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Learning Outside the Classroom

International Outdoor Classroom Day

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As part of International Outdoor Classroom Day channel 5 came in to visit us to see what activities our children got up to for a news segment.

Maya Civilization

 

On Monday 8th May, Dr Diane Davies, the only Archaeologist in the UK specialising in the Maya Civilisation, visited the school to deliver a presentation and workshop to Year 4 pupils. She shared her first-hand experience of excavating Maya sites in Guatemala and what her findings tell us about the Maya people. Following a 75 minute presentation, to which Parents were also invited to attend, she delivered 45 minute workshops to each of the Year 4 classes. These workshops provided an opportunity for pupils to explore Maya artefacts and ask questions about all aspects of the Maya civilisation.

 

"What an amazing opportunity this was for the pupils to engage with a true specialist of the Maya people. All of the pupils were so interested in her findings throughout. I must say, I learned an aweful lot too." Oliver Iglesias-Whittaker, Year 4 Parent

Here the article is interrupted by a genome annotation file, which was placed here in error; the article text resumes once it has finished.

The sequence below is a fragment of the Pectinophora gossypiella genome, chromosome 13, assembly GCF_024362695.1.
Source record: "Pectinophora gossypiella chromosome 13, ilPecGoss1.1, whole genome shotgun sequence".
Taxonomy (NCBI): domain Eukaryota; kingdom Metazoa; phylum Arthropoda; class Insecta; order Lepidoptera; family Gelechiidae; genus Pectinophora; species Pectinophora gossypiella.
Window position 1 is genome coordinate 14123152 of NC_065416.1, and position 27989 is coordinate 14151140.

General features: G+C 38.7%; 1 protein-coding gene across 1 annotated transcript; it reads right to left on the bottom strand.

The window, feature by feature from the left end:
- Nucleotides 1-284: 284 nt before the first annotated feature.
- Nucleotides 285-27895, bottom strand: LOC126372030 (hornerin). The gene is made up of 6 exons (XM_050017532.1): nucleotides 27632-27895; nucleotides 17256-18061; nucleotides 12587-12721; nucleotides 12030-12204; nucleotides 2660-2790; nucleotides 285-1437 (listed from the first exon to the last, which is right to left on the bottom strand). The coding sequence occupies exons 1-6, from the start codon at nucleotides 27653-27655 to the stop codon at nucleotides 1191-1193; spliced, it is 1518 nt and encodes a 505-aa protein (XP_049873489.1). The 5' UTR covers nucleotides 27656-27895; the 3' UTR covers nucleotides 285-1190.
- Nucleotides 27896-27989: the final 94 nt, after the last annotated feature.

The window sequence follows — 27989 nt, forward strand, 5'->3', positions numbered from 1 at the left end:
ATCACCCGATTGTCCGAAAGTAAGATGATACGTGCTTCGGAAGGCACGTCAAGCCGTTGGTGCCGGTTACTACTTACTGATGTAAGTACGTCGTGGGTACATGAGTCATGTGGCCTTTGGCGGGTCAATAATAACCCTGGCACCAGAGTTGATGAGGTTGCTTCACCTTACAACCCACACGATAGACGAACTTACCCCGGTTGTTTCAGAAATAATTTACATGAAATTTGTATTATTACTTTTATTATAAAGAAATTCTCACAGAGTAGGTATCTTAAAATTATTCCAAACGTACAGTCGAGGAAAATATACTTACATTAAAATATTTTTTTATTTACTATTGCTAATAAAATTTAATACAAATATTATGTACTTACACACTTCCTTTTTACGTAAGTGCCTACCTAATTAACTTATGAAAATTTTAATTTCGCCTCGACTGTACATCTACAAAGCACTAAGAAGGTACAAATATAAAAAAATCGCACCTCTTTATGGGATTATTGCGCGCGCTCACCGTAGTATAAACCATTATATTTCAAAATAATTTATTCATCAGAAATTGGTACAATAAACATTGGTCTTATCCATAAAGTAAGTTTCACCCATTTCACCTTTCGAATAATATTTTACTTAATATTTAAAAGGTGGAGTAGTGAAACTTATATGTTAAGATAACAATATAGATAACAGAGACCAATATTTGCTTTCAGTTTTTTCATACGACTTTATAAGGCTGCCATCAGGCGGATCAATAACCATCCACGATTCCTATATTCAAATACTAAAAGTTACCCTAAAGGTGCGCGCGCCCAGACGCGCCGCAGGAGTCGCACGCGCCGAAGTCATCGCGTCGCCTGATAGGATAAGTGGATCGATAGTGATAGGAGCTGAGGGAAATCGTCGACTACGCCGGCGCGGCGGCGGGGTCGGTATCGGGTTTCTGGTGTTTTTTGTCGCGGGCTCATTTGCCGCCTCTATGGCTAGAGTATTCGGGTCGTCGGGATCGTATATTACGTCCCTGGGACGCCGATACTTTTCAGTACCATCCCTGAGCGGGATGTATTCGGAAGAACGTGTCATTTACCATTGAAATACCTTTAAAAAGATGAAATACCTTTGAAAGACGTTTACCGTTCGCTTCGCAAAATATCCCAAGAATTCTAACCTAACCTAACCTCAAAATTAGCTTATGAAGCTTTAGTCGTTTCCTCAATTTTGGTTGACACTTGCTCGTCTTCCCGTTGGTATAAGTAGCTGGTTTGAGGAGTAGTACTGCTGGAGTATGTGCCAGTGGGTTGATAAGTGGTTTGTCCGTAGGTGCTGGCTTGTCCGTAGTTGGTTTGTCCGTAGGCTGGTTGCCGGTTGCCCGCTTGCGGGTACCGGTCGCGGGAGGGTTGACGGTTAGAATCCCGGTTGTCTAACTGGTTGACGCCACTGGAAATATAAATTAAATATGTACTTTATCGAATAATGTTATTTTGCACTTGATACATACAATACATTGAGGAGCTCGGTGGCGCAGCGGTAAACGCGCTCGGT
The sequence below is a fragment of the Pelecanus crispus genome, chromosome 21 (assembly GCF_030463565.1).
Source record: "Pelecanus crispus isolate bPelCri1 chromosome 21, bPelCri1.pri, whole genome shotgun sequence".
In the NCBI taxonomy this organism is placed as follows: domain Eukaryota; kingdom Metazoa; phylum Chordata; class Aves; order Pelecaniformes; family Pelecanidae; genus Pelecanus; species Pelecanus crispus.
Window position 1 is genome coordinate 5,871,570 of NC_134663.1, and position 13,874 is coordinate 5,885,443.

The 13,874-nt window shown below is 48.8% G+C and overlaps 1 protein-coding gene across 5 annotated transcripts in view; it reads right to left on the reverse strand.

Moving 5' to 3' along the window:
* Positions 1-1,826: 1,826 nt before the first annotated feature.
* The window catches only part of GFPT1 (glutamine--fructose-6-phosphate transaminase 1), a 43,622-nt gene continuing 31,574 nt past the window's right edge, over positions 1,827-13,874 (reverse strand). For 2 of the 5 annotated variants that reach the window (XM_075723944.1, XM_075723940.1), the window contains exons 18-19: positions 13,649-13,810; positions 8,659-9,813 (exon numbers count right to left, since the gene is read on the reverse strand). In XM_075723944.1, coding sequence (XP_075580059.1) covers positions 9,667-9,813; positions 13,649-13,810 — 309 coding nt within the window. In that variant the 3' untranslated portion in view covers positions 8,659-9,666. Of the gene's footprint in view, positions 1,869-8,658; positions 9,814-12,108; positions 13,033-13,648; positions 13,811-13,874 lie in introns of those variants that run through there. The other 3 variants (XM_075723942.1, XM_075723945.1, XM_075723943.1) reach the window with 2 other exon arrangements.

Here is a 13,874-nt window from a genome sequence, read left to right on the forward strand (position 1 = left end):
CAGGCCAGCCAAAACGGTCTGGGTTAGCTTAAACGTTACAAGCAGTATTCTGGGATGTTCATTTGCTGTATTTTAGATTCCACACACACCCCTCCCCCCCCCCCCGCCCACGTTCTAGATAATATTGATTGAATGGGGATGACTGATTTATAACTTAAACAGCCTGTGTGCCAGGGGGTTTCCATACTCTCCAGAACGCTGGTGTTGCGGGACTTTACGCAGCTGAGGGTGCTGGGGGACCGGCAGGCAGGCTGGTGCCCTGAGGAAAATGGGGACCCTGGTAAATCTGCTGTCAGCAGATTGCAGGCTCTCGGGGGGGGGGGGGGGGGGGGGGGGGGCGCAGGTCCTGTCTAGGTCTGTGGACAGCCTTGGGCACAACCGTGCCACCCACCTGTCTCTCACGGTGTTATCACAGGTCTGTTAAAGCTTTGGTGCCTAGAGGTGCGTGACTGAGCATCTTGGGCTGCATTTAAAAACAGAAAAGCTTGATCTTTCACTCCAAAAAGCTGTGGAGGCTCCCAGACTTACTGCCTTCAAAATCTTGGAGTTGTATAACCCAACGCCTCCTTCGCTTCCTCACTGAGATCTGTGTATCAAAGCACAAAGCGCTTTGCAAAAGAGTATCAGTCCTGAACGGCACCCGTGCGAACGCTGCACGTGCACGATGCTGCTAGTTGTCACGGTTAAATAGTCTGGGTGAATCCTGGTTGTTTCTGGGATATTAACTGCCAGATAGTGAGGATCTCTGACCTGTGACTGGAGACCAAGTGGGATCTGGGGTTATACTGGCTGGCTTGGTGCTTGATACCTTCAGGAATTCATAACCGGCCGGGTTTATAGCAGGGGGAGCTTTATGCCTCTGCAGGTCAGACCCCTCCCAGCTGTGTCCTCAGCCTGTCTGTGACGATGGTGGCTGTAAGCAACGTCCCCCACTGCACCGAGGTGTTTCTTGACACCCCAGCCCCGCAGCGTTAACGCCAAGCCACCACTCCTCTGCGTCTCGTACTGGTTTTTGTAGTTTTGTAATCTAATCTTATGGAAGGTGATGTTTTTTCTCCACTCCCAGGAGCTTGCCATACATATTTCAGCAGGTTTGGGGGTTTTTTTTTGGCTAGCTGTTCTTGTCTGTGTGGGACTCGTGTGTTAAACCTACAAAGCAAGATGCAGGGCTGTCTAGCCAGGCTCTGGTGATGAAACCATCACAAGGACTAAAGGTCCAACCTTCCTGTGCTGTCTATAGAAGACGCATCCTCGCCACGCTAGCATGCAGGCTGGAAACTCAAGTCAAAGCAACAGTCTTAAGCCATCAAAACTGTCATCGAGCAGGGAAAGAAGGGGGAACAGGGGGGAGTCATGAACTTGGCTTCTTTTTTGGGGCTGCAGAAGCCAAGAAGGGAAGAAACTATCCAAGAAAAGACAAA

"I enjoyed Dr Davies visit because it wasn't just someone telling us about the Maya people. Dr Davies actually showed us videos of her work as an archaeologist and was explaining everything clearly too. I was also impressed that every artefact she discovered she gave to local museums because they belong to the Maya people. Instead, she would ask the Maya people of today to make replicas of the artefacts for children like me to explore". Nishaat Rahman, Year 4 Pupil

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Splatt Theatre  

 

Year 5 took a trip back to the 1940's with the Splatt Theatre Company which enabled them to experience a day in the life of a war time evacuee.  This was an immersive experience which covered multiple parts of the curriculum through Drama, Speaking & Listening, History, SMSC and DT.

 

The day involved being met and registered by billeting officers who immersed the children in a full day in the life of a WWII child. War time memories were performed by professionally trained actors with interaction from the children. They engaged in ration-book cooking, learning about foods and nutrition during the war and they were able to cook a war time recipe. They were also able to have hands-on experience of the make-do-and-mend initiative and learned basic sewing techniques.

 

The experience took place in a local church hall. Church halls were traditionally used as holding accommodation for child refugees and evacuees whilst finding host families which made the day authentically site-specific.

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